On June 30, 2023, the Delaware general assembly made a significant move in the field of data privacy by passing the Delaware Personal Data Privacy Act (DPDPA), H.B. 154.
This bill, if signed into law, will bring Delaware into the fold of states with comprehensive privacy statutes, joining the ranks of California, Virginia, Colorado, Connecticut, Utah, Iowa, Indiana, Tennessee, Montana, Texas, Florida, and potentially Oregon.
The DPDPA is similar to the privacy statutes in Connecticut, Montana, and the recently passed bill in Oregon, but it does have some notable distinctions.
The DPDPA has a wide scope and applies to any individual or entity conducting business or offering products or services to Delaware residents.
Specifically, it covers those who control or process personal data of either 35,000 or more consumers (excluding data processed solely for payment transactions) or 10,000 or more consumers if they derive over 20% of their annual revenue from the sale of data.
However, certain types of information, such as employee data, are exempt from the DPDPA.
One significant aspect of the DPDPA is its provisions regarding sensitive data. It mandates obtaining consent prior to processing such data.
Sensitive data, as defined by the act, includes information revealing race, religious beliefs, mental or physical health conditions or diagnoses, sex life, sexual orientation, transgender or nonbinary status, citizenship status, precise geolocation, and other categories that align with other state privacy statutes.
The DPDPA also includes a definition for "genetic data," encompassing any information resulting from the analysis of biological samples or other sources that provide equivalent genetic information.
The DPDPA provides consumers with several rights. They have the right to confirm whether their personal data is being processed by a controller and to access that data.
They can also request corrections to inaccuracies in their personal data, deletion of personal data provided by or obtained about them, and a portable copy of their personal data.
Additionally, consumers have the right to obtain a list of the categories of third parties to which their personal data has been disclosed.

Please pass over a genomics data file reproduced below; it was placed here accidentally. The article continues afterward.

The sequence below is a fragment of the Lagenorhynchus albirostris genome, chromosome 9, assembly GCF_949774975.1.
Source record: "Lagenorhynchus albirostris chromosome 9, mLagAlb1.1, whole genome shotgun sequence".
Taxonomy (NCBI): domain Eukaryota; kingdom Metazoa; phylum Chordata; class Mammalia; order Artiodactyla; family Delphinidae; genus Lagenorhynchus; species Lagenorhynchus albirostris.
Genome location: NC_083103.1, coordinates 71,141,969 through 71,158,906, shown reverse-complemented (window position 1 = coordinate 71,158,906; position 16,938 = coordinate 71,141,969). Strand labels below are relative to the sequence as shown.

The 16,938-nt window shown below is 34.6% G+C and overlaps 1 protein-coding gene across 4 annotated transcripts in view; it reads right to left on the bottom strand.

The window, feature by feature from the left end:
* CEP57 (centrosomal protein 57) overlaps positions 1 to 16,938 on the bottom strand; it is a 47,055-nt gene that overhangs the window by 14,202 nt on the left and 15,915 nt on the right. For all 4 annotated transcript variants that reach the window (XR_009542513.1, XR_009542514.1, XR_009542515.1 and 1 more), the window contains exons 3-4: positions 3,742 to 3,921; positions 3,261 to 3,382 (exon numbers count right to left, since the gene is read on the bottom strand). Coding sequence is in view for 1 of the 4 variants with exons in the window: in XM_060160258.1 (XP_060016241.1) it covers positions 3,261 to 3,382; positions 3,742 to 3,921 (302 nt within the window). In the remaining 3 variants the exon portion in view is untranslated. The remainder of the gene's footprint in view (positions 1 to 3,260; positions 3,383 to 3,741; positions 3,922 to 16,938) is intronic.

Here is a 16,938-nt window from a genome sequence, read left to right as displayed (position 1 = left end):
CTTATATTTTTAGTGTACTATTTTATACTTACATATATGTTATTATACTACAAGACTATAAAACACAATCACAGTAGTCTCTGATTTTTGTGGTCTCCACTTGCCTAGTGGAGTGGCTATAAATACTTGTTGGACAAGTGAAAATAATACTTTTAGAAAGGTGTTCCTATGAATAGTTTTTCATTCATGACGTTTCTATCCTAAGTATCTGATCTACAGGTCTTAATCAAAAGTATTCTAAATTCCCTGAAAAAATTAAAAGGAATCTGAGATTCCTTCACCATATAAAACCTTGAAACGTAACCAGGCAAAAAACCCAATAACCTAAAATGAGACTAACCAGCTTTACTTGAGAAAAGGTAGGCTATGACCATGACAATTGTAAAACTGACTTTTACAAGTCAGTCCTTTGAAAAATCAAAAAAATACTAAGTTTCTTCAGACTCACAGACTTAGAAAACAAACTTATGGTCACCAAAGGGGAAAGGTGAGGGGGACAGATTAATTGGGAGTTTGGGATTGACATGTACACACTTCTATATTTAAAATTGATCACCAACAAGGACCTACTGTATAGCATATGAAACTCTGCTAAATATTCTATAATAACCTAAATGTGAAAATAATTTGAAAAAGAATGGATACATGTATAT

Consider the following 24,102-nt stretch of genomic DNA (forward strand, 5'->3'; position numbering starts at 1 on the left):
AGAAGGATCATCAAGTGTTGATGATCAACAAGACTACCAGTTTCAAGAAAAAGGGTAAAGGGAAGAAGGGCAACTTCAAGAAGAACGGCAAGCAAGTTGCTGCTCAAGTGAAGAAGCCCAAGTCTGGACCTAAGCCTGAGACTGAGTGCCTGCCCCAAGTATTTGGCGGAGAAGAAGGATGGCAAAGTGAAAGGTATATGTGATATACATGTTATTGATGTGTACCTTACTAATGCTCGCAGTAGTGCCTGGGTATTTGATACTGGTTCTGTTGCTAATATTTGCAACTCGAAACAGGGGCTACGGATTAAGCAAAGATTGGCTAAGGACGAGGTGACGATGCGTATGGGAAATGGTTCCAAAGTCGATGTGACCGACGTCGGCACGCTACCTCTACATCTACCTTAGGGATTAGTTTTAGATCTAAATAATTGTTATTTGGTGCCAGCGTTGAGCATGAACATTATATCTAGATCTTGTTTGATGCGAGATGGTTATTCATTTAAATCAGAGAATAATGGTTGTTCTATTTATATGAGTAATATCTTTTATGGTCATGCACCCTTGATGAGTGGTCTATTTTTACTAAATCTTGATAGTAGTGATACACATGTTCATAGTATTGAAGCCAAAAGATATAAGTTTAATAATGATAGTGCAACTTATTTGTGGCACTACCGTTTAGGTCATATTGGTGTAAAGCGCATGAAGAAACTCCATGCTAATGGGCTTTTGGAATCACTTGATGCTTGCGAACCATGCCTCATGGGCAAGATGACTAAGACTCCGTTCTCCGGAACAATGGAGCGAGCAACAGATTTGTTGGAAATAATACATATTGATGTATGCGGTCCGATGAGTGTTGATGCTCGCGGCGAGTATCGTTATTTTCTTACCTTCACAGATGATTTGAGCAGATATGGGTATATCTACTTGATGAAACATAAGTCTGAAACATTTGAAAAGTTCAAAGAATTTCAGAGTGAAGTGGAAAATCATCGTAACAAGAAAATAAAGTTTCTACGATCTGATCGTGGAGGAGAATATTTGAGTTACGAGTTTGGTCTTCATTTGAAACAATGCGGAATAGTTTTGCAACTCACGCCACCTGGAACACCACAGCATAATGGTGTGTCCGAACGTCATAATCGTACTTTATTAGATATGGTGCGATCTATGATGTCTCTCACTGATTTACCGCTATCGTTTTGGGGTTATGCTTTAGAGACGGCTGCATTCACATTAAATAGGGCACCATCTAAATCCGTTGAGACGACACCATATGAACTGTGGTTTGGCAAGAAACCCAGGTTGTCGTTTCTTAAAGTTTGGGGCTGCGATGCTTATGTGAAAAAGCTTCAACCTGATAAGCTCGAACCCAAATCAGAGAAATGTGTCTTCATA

They can choose to opt-out of processing for targeted advertising, the sale of personal data, or profiling for solely automated decisions with significant legal effects.
The act also necessitates that controllers implement opt-out preference signals.
Regarding consent, the DPDPA establishes that unless a controller obtains a consumer's consent, processing personal data for targeted advertising or selling personal data is prohibited if the controller has "actual knowledge that, or willfully disregards whether, the consumer is at least thirteen years of age but younger than 18 years of age."
Enforcement of the DPDPA falls under the exclusive authority of the Attorney General, and there is no provision for a private right of action.
If enacted by January 1, 2024, the DPDPA will go into effect on January 1, 2025. The act includes a 60-day right to cure, which will expire on December 31, 2025.
If enacted after January 1, 2024, the DPDPA will come into effect on January 1, 2026.
In conclusion, the passage of the Delaware Personal Data Privacy Act (DPDPA) by the Delaware general assembly marks a significant step toward enhancing data privacy rights for Delaware residents.
If signed into law, the DPDPA will bring Delaware in line with other states that have implemented comprehensive privacy statutes.
With provisions covering a broad range of areas, such as scope and exemptions, sensitive data, consumer rights, opt-in consent, and enforcement, the DPDPA aims to protect the personal data of Delaware residents and provide them with more control over how their information is collected, processed, and shared.